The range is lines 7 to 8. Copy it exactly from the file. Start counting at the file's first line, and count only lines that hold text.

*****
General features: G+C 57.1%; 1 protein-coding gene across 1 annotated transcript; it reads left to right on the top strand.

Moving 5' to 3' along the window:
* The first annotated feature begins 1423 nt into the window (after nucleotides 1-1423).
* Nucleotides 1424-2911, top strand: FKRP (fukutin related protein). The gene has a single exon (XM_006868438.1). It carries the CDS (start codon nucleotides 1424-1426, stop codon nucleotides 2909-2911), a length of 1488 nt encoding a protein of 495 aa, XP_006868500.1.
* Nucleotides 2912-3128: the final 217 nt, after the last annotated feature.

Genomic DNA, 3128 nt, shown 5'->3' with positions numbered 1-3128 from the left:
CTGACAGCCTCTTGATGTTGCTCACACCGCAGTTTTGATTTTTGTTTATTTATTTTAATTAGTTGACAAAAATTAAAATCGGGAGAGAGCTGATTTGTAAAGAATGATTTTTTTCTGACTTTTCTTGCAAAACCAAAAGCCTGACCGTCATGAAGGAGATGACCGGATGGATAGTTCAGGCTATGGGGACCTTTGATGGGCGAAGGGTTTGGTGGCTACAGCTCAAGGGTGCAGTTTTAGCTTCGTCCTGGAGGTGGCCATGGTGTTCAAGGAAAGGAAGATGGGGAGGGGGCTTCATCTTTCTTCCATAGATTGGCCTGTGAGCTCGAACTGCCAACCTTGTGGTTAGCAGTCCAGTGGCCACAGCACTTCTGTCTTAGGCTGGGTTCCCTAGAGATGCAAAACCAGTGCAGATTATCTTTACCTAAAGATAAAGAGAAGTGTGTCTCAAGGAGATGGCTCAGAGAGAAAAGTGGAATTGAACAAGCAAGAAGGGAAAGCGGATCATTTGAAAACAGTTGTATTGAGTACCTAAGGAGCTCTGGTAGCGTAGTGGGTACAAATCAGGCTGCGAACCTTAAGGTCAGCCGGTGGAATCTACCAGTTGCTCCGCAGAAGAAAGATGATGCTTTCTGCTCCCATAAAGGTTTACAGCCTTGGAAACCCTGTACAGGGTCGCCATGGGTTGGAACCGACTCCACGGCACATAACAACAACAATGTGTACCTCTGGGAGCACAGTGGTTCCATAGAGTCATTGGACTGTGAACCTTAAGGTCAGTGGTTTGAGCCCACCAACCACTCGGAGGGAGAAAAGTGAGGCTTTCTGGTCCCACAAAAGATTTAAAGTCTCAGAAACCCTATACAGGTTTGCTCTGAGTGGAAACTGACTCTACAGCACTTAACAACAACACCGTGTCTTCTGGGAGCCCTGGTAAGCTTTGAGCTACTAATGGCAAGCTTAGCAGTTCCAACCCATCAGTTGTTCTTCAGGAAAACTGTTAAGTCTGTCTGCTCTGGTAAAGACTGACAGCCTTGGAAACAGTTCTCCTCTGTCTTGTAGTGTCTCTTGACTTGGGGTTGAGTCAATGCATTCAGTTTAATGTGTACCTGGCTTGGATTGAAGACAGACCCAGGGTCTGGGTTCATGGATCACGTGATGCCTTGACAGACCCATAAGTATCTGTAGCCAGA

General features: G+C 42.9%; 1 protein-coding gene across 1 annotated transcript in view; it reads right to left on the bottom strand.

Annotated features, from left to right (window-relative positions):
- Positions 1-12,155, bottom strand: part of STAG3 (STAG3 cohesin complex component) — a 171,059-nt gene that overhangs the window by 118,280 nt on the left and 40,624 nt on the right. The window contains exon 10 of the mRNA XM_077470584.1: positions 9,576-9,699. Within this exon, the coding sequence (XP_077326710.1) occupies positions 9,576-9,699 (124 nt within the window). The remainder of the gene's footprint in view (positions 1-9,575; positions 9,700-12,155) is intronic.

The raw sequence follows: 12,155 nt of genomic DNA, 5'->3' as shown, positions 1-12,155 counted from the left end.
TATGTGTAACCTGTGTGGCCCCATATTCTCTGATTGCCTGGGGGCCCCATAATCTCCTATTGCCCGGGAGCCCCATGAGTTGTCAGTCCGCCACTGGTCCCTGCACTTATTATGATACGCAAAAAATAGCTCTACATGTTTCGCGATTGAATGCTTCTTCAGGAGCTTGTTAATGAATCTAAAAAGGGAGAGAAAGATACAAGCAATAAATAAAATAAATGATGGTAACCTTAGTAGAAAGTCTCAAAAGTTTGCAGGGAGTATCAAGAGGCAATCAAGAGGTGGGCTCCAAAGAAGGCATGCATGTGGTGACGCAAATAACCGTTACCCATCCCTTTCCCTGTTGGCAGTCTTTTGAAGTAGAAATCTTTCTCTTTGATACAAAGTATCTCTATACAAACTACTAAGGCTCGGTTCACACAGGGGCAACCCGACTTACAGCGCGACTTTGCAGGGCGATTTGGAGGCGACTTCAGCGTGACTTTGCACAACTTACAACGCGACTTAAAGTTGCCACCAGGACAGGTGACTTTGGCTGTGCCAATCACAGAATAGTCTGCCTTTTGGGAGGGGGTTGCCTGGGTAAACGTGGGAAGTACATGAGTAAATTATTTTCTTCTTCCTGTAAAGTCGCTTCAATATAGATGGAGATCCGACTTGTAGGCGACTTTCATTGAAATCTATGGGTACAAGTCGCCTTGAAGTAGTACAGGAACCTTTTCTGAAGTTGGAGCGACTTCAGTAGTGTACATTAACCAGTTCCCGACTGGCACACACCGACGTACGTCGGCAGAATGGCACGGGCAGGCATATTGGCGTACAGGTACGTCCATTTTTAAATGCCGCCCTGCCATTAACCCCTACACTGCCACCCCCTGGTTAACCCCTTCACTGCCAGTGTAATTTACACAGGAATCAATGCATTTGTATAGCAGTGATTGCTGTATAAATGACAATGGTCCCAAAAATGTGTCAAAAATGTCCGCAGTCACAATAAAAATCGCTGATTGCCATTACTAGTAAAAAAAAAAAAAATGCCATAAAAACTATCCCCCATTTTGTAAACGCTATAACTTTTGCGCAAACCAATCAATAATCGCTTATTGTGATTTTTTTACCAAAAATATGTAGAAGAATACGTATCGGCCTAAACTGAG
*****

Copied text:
CTGACAGCCTCTTGATGTTGCTCACACCGCAGTTTTGATTTTTGTTTATTTATTTTAATTAGTTGACAAAAATTAAAATCGGGAGAGAGCTGATTTGTAAAGAATGATTTTTTTCTGACTTTTCTTGCAAAACCAAAAGCCTGACCGTCATGAAGGAGATGACCGGATGGATAGTTCAGGCTATGGGGACCTTTGATGGGCGAAGGGTTTGGTGGCTACAGCTCAAGGGTGCAGTTTTAGCTTCGTCCTGGAGGTGGCCATGGTGTTCAAGGAAAGGAAGATGGGGAGGGGGCTTCATCTTTCTTCCATAGATTGGCCTGTGAGCTCGAACTGCCAACCTTGTGGTTAGCAGTCCAGTGGCCACAGCACTTCTGTCTTAGGCTGGGTTCCCTAGAGATGCAAAACCAGTGCAGATTATCTTTACCTAAAGATAAAGAGAAGTGTGTCTCAAGGAGATGGCTCAGAGAGAAAAGTGGAATTGAACAAGCAAGAAGGGAAAGCGGATCATTTGAAAACAGTTGTATTGAGTACCTAAGGAGCTCTGGTAGCGTAGTGGGTACAAATCAGGCTGCGAACCTTAAGGTCAGCCGGTGGAATCTACCAGTTGCTCCGCAGAAGAAAGATGATGCTTTCTGCTCCCATAAAGGTTTACAGCCTTGGAAACCCTGTACAGGGTCGCCATGGGTTGGAACCGACTCCACGGCACATAACAACAACAATGTGTACCTCTGGGAGCACAGTGGTTCCATAGAGTCATTGGACTGTGAACCTTAAGGTCAGTGGTTTGAGCCCACCAACCACTCGGAGGGAGAAAAGTGAGGCTTTCTGGTCCCACAAAAGATTTAAAGTCTCAGAAACCCTATACAGGTTTGCTCTGAGTGGAAACTGACTCTACAGCACTTAACAACAACACCGTGTCTTCTGGGAGCCCTGGTAAGCTTTGAGCTACTAATGGCAAGCTTAGCAGTTCCAACCCATCAGTTGTTCTTCAGGAAAACTGTTAAGTCTGTCTGCTCTGGTAAAGACTGACAGCCTTGGAAACAGTTCTCCTCTGTCTTGTAGTGTCTCTTGACTTGGGGTTGAGTCAATGCATTCAGTTTAATGTGTACCTGGCTTGGATTGAAGACAGACCCAGGGTCTGGGTTCATGGATCACGTGATGCCTTGACAGACCCATAAGTATCTGTAGCCAGA

General features: G+C 42.9%; 1 protein-coding gene across 1 annotated transcript in view; it reads right to left on the bottom strand.